Best place to get cheap beer in town? Pettigrew Heights.

I’m kinda jealous, I always thought my neighborhood liquor store in McKennan Flats was the best place to get cheap beer, until now;

Prices for alcohol are a lot cheaper in Pettigrew Heights.  For instance, a 30-pack of beer costs $2 less than other liquor stores in Sioux Falls.   The results also show parents’ and grandparents’ drinking habits as a big influence on the neighborhood trend.

No shit! People drink in Pettigrew Heights? When I drive thru in the summer, I always thought they were drinking Arizona tea not Camo. Wow! I’m shocked!

While I think trying to curb teen drinking is a good thing, I almost kinda of chuckle at ignoring the bigger picture. Rich or poor, trailer park or association, kids drink in Sioux Falls. They act like drinking in Pettigrew Heights happens more frequently. Poppycock.

When I went to HS in a suburb of Seattle some 20 years ago, everyone partied together, rich, poor, black and white. Kids don’t give a shit about semantics. As a past long time resident of Pettigrew Heights I almost feel bad for all the crappy press they get. It actually is not that bad, NOISY, but not bad.

You wanna know why people live in that hood? The same reason I did, cheap rent. I lived a block from the best coffee house in town, and the best C-Store in town (cheap beer).

Enough of demonizing Pettigrew Heights. Put out an olive branch not a night stick for once and you don’t need a study to determine that.


#1 Angry Guy on 11.30.11 at 8:55 am

The Munson Slums are an eyesore. They don’t need olive branches, they need bulldozers.

I wonder how the beer distributors feel about this area. I’d guess it’s a bittersweet paycheck they collect from their sales there, much like WhiteClay, NE.

#2 l3wis on 11.30.11 at 9:14 am

I guess the way I look at it there is other ways to curb drinking besides telling businesses what prices they can sell beer at. The biggest problem in PH is not beer prices and teen drinking, it is like you said, bad property owners and slum lords. I think they have given a lot of them to many chances.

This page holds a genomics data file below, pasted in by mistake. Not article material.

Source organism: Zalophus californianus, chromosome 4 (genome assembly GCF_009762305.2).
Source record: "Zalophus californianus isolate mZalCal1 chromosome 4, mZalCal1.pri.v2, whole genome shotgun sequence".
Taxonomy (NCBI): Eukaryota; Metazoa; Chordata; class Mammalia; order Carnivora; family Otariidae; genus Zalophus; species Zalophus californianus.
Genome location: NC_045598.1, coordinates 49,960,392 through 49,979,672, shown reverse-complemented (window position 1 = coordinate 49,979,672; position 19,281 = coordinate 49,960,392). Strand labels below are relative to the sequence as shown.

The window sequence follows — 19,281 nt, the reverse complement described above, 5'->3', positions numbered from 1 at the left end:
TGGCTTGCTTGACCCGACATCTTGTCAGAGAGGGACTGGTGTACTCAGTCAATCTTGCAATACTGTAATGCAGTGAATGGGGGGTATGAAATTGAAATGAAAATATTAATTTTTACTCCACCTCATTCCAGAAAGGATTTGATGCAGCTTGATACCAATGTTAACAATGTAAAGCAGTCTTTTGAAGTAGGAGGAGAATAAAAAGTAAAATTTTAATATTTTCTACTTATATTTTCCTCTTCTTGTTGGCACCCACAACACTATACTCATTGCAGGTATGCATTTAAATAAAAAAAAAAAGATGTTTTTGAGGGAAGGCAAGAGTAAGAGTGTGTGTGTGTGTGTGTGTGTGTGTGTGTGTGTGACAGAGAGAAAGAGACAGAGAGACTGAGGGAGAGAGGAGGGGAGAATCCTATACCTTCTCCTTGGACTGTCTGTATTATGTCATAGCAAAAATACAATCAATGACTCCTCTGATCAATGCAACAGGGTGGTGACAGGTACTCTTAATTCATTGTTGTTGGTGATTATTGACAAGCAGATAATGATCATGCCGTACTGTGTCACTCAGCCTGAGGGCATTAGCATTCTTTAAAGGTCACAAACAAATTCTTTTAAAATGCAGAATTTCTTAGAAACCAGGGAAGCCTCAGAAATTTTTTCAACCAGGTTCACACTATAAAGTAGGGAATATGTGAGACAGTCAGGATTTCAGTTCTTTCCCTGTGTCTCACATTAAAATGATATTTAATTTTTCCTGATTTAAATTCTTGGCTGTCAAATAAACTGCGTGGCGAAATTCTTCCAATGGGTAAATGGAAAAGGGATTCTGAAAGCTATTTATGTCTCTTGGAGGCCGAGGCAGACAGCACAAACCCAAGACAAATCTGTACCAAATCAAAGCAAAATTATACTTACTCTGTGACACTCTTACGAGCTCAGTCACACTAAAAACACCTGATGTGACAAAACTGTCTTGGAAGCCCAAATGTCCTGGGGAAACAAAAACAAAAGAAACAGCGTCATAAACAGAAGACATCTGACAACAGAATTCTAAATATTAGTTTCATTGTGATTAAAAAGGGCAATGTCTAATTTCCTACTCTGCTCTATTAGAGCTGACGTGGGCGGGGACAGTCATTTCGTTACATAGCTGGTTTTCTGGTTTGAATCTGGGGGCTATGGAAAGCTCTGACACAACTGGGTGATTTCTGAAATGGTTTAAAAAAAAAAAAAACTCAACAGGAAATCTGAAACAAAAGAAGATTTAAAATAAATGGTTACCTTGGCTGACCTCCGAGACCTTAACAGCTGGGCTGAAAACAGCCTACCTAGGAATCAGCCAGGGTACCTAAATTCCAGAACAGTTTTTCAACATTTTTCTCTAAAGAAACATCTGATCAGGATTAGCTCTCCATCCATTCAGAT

#3 Tom H. on 11.30.11 at 9:25 am

You have bad property owners and slum lords because the public investments in the neighborhood LOWER property values. the 10th / 11th street one-way pair is basically treated like a divided highway, and why not? 3 lanes each way, no stop lights, straight as an arrow – no wonder people drive 50 on it.

If you invest in the PEOPLE of the neighborhood, rather than the CARS, you might see something turn around. Enhance the streetscape, calm the traffic, build beautiful public spaces and watch the neighborhood flourish. Or we can continue the current strategy – prioritizing traffic volumes, micro-managing with absurd zoning, “code enforcement” – but don’t expect anything to change.

#4 Tom H. on 11.30.11 at 9:28 am

P.S. this is a good example of the poor urban planning so rampant in SF:

#5 Jim on 11.30.11 at 11:16 am

Bad property owners don’t make people alcoholics who don’t care about their neighbourhood. I would also like to think that cleaning the place up (crime & aesthetics) would encourage the residents to take pride in their homes, but who knows.

#6 rufusx on 11.30.11 at 12:23 pm

DLewis is right. People live there because it’s cheap and convenient. I lived in what is now call “the PH” area twice in my life. Once in the ’60s whole in grade shcool and JR. High (15th and Prairie) and again when I was in College (on Duluth between 11th/12th). It’s cheap because the homes are old, and those owned by landlords are just that – investment properties. Their goals for the community have nothing to do with anything other to $$$ into their own pockets.

Tom, there is more to that neighborhood than just the strip between 11th/12th. It stretches to the South to 16th and West to Grange. Off that one block wide strip it’s a pretty calm historic-style residential area, with some mixed uses thrown in here and there. The landlords with properties along 11th and 12th don’t even think of them as residences – they are simply profit centers for them. My landlord there did “just enough” to meet housing codes – not one dime more. His hope was that the whole strip would eventually get zoned and built out as commercial. He wasn’t REALLY interested in having people live there, we were just a way to get the property paid for.

#7 l3wis on 11.30.11 at 9:56 pm

And then we pay people to do ‘studies’ about the area. How about spending that money on employing people to clean up that area?